Edited by stormymonday_2011

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The text of my Freedom of Information Request is:

I'll post the answer for all to see.

You might at the same time want to ask how much lower professional public sector salaries were than equivalent private sector salaries between 1993 and 2007. My experience would suggest anything between 1.5 to 2x lower. Starting salary in the public sector in my industry in 1993 was £10.5k compared to £18k in the private sector. 3 years later when fully qualified, the salary was £16.5k public sector vs £30k private sector.

Anybody who thinks the benefits are so much better in the public sector should probably just come and work in it.

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It is an interesting concept setting off a potentially very expensive information request in order to find out something about costs that you are probably not sure what you will actually do with when you get it.

But that's fine...just go ahead and waste my money. :lol:

The upside is that they are reminded that they might be asked by anyone to justify their conduct in office. Keeps them on their toes. A bit, anyway. Accountability is such an inconveniece, isn't it?

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You might at the same time want to ask how much lower professional public sector salaries were than equivalent private sector salaries between 1993 and 2007. My experience would suggest anything between 1.5 to 2x lower. Starting salary in the public sector in my industry in 1993 was £10.5k compared to £18k in the private sector. 3 years later when fully qualified, the salary was £16.5k public sector vs £30k private sector.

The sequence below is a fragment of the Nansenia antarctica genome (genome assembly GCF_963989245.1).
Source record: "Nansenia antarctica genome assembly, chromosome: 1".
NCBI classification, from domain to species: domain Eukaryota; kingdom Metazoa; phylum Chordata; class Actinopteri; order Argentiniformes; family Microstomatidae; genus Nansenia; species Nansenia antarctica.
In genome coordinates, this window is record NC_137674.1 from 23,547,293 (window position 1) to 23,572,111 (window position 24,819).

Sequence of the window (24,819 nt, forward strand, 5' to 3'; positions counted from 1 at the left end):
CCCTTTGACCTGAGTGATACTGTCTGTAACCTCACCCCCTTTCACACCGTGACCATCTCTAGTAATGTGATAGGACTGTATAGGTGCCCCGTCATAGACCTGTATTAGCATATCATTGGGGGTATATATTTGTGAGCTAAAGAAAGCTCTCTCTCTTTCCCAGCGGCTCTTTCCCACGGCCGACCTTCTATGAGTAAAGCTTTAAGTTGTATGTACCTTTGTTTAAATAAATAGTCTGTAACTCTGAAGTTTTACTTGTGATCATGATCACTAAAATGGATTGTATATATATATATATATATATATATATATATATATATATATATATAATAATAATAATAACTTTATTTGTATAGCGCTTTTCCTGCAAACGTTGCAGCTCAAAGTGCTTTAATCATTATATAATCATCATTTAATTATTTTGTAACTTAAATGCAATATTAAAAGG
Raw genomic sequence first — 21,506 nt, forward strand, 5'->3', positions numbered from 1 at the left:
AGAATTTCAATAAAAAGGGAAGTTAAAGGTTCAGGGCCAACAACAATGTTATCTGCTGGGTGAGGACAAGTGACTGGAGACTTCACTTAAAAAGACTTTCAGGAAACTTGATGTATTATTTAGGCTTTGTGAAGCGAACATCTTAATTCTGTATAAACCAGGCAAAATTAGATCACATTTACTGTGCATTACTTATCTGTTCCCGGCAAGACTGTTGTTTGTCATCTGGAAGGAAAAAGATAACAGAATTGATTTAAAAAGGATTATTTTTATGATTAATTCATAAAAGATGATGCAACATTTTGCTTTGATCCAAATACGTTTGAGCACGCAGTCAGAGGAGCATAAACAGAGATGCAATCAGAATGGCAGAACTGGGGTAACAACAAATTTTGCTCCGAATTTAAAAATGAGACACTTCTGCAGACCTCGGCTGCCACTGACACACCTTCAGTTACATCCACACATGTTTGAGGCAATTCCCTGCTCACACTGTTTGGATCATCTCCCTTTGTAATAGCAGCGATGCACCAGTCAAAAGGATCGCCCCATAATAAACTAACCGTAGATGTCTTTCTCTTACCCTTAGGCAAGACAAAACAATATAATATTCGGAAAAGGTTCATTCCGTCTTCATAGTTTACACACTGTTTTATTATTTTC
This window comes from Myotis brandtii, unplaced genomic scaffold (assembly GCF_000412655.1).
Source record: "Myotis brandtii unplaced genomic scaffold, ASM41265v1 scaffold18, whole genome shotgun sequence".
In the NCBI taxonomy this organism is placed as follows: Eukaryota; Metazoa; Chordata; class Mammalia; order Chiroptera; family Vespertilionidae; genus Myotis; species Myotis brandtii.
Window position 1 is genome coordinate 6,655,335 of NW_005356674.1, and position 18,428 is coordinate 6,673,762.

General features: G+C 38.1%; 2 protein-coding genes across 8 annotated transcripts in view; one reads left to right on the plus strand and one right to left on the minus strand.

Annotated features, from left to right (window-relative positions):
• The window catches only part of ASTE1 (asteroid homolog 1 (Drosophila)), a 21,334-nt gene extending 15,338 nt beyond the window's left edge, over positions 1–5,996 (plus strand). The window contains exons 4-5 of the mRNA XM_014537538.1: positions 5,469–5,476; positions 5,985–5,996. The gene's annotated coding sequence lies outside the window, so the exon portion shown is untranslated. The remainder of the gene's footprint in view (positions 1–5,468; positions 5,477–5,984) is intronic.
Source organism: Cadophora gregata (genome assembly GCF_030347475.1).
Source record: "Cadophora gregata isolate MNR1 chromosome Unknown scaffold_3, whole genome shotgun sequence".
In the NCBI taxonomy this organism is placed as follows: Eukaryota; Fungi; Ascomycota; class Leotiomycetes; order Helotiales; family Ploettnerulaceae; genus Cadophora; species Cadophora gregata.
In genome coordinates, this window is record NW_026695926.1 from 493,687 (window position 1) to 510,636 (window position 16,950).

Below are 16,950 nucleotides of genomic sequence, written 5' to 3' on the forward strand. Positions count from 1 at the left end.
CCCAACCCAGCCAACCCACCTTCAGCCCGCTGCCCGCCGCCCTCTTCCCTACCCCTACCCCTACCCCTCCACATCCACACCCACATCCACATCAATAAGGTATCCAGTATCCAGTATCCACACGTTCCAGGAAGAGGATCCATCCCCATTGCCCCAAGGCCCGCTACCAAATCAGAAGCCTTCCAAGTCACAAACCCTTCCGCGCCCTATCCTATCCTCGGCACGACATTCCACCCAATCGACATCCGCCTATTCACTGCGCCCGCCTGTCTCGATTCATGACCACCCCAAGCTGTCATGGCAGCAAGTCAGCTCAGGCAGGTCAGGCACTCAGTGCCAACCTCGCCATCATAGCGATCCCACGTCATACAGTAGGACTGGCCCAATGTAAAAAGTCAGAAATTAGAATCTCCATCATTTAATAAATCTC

Anybody who thinks the benefits are so much better in the public sector should probably just come and work in it.

What is your industry?

You have to go back to 1993-1996 to claim that the public sector is worse off than the private sector? Shows how weak and out of date your argument is then. The public sector pensions were damn good back then, too. And still are. And still will be.

Edited by happy_renting

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What is your industry?

You have to go back to 1993-1996 to claim that the public sector is worse off than the private sector? Shows how weak and out of date your argument is then. The public sector pensions were damn good back then, too. And still are. And still will be.

This situation prevailed between 1993 and 2007 as far as my industry is concerned (science / engineering). So that's 14 years out of the last 18 where private sector workers earned more than in the public sector.

I'm not griping; my point is simply that everyone who thinks working in the public sector is so great should come and work in it. Plenty of 'non-jobs' there for everyone after all, according to some of the respondents on here.

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This situation prevailed between 1993 and 2007 as far as my industry is concerned (science / engineering). So that's 14 years out of the last 18 where private sector workers earned more than in the public sector.

I'm not griping; my point is simply that everyone who thinks working in the public sector is so great should come and work in it. Plenty of 'non-jobs' there for everyone after all, according to some of the respondents on here.

Science/ Engineering is pretty badly paid in the private sector too.(I'm engineering/ management). The way for better pay is to be self-employed or run your own business, but that involves extra work running the business, personal investment and/or periods out of work.

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In case you're all wondering....

I sent the FOI request on the 1st July.

They acknowledged receipt on the 4th of July.

They claim they will answer within 20 days.

It's the 28th July and so far I've received no answer.

I'll give them a few more weeks before rattling their cage. (They may have meant 20 working days - although that's not what their website says.)

Edited by Nationalist